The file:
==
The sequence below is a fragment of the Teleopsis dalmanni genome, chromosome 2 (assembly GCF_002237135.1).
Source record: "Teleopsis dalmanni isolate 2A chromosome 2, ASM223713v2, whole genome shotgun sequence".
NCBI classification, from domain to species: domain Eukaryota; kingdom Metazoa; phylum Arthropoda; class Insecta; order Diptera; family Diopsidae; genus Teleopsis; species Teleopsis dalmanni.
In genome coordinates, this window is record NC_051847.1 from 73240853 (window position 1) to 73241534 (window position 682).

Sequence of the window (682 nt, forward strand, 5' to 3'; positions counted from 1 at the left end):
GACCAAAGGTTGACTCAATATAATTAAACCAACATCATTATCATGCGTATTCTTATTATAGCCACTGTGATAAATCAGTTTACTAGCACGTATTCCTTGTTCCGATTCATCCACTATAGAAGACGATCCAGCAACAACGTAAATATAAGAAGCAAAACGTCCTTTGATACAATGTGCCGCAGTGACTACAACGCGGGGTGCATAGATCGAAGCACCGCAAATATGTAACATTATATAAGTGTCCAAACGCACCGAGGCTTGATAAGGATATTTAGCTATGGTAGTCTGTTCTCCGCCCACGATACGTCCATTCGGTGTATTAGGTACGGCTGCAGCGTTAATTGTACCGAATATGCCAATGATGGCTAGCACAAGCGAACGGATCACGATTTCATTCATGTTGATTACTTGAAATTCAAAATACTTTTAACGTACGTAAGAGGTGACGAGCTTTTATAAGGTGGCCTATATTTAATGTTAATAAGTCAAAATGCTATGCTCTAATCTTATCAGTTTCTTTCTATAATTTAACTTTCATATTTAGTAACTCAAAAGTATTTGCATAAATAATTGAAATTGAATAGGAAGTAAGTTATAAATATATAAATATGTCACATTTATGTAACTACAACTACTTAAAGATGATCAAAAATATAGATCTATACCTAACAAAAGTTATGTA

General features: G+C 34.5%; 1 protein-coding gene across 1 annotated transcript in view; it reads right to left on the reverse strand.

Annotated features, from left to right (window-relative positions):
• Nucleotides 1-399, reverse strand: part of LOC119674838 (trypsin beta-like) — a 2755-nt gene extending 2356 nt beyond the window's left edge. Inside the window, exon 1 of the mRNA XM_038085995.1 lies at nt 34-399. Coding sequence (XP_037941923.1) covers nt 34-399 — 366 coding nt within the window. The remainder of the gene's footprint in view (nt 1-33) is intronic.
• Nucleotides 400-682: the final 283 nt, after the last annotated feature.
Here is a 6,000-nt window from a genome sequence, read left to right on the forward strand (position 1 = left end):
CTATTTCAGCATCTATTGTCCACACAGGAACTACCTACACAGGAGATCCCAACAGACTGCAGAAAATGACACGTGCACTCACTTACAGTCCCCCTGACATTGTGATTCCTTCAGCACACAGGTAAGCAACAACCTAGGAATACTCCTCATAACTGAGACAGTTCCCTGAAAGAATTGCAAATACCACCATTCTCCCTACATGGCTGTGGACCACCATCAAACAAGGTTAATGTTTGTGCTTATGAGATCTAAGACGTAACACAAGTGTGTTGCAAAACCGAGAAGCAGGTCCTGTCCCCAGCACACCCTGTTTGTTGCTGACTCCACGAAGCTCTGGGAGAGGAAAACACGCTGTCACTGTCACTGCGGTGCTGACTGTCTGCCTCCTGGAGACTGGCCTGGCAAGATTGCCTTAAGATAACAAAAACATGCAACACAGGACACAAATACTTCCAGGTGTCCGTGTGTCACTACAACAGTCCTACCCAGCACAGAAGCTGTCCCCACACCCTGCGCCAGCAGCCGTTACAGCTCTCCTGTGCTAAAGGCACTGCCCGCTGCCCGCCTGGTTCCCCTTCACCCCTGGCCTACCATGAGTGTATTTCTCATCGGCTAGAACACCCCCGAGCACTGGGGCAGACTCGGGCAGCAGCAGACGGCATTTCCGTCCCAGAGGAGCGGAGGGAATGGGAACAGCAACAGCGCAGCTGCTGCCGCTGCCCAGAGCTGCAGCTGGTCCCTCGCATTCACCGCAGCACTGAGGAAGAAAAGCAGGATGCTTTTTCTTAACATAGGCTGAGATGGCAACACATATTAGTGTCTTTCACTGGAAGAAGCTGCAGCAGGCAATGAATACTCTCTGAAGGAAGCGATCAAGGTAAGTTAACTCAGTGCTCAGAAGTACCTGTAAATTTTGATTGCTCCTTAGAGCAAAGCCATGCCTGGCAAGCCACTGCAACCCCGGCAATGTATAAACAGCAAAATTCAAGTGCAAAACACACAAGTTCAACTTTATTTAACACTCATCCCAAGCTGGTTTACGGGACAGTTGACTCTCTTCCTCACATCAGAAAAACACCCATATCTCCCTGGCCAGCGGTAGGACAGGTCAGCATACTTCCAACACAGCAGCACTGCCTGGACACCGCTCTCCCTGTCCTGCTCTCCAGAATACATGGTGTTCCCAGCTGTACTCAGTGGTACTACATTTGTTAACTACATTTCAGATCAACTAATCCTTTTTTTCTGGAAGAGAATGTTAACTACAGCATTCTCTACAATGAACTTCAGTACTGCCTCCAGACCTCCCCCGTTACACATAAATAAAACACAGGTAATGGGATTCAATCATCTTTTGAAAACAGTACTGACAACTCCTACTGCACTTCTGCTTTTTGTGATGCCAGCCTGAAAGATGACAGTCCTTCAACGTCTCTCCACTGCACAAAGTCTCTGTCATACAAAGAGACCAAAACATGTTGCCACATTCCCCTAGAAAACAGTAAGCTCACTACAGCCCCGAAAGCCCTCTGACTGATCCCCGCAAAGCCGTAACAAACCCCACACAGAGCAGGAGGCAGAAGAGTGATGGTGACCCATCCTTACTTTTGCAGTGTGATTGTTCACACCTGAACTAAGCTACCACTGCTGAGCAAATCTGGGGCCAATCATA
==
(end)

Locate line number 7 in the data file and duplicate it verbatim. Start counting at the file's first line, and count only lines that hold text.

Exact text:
General features: G+C 34.5%; 1 protein-coding gene across 1 annotated transcript in view; it reads right to left on the reverse strand.